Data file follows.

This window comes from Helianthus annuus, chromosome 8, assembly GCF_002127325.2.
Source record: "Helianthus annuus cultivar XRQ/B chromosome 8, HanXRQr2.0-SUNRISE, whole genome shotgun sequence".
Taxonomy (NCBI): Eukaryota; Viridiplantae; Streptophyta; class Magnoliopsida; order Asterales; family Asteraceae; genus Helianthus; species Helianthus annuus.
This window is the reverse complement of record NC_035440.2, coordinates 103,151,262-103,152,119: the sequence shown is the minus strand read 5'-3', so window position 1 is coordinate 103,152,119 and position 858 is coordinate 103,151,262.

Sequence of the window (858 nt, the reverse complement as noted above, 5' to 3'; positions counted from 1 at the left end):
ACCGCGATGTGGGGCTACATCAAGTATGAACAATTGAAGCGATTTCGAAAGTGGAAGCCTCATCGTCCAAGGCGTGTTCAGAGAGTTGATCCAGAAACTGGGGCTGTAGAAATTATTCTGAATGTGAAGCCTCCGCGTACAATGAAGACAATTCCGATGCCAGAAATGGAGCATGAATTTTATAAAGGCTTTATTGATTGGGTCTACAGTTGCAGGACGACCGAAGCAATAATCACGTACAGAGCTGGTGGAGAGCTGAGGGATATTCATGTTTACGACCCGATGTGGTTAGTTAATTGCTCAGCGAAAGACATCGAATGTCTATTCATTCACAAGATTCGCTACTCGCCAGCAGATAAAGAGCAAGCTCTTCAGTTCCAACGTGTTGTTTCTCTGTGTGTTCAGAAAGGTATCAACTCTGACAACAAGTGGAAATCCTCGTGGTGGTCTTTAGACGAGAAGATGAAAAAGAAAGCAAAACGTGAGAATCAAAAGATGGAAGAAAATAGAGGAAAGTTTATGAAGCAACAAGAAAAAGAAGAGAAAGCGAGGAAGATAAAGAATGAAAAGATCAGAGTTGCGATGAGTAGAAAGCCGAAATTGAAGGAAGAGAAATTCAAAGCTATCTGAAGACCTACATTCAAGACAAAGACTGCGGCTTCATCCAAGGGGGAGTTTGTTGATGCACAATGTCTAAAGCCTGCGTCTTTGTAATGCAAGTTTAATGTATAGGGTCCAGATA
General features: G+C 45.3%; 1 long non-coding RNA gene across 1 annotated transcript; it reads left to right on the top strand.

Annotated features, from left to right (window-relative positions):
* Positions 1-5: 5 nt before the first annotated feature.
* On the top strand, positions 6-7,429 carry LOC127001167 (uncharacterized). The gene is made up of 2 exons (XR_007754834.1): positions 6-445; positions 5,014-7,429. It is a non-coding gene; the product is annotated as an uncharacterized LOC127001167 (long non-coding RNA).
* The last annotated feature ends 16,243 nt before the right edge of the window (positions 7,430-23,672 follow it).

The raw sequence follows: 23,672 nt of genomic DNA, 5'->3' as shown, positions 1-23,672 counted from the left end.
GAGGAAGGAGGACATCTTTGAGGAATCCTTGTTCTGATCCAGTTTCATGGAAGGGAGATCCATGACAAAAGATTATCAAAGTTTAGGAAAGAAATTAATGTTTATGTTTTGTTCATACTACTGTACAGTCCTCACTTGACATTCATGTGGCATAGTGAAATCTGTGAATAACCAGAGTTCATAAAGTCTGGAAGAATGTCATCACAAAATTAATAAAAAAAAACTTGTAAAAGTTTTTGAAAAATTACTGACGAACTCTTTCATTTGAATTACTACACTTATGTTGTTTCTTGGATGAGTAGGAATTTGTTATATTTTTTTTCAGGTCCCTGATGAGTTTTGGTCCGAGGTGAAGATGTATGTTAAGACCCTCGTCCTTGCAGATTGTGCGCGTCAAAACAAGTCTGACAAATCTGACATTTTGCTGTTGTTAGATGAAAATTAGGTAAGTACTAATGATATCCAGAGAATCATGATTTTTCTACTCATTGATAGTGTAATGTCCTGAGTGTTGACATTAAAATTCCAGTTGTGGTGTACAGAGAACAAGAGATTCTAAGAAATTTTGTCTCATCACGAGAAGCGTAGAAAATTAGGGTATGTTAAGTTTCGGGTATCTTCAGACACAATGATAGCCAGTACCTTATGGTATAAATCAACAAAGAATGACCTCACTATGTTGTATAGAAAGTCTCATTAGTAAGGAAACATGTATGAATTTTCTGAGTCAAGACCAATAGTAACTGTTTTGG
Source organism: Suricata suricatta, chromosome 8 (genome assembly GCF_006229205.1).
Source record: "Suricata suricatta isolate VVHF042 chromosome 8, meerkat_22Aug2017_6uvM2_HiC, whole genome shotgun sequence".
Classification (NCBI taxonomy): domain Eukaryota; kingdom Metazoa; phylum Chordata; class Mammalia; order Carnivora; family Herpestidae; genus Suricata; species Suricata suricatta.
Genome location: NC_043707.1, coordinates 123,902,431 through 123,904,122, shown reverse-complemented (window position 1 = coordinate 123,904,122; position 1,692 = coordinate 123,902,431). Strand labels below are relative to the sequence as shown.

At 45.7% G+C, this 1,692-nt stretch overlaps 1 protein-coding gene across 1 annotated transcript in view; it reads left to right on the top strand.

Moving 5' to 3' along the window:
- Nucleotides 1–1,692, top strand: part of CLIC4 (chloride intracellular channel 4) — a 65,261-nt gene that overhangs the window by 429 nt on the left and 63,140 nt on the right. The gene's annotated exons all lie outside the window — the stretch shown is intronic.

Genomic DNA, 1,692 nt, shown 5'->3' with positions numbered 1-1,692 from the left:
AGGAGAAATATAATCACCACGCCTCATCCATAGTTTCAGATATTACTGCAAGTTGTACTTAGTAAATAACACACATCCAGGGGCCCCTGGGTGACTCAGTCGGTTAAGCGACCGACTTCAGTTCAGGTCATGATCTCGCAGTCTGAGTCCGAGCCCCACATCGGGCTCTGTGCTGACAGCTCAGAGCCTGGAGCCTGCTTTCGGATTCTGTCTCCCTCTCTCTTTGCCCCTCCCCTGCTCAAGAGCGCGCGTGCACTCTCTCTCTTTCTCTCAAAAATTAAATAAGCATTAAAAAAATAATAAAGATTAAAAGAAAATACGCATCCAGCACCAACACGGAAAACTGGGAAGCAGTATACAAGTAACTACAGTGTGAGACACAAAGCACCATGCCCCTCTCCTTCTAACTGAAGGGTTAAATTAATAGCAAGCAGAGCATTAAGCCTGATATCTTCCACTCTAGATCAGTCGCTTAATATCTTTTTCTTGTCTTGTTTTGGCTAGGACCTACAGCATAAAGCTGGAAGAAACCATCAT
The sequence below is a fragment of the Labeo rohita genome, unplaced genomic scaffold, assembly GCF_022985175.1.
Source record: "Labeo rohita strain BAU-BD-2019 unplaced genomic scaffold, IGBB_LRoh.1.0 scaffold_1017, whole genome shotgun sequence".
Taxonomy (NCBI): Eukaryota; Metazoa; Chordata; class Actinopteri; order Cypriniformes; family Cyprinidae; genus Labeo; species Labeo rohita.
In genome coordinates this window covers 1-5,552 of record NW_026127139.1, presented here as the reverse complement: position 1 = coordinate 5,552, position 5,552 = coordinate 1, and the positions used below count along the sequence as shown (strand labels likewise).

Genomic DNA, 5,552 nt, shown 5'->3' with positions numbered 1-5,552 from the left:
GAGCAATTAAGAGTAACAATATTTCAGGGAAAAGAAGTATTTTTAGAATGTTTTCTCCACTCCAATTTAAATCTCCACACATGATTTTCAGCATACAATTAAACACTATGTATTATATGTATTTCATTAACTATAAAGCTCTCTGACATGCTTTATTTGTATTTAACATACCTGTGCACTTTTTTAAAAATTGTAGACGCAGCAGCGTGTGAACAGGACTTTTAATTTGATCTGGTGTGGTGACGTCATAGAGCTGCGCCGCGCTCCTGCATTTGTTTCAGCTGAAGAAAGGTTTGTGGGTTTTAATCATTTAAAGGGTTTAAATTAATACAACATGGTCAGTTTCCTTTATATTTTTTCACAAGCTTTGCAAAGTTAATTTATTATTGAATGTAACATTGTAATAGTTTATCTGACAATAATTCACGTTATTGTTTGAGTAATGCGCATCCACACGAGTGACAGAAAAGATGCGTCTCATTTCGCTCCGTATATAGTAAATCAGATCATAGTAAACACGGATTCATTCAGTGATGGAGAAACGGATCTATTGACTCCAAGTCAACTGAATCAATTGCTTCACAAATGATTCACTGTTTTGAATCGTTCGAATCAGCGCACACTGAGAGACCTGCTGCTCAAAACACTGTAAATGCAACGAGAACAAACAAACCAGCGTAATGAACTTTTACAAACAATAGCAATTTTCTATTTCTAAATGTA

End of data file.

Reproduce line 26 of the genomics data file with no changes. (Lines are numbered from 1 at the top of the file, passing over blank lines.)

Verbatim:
In genome coordinates this window covers 1-5,552 of record NW_026127139.1, presented here as the reverse complement: position 1 = coordinate 5,552, position 5,552 = coordinate 1, and the positions used below count along the sequence as shown (strand labels likewise).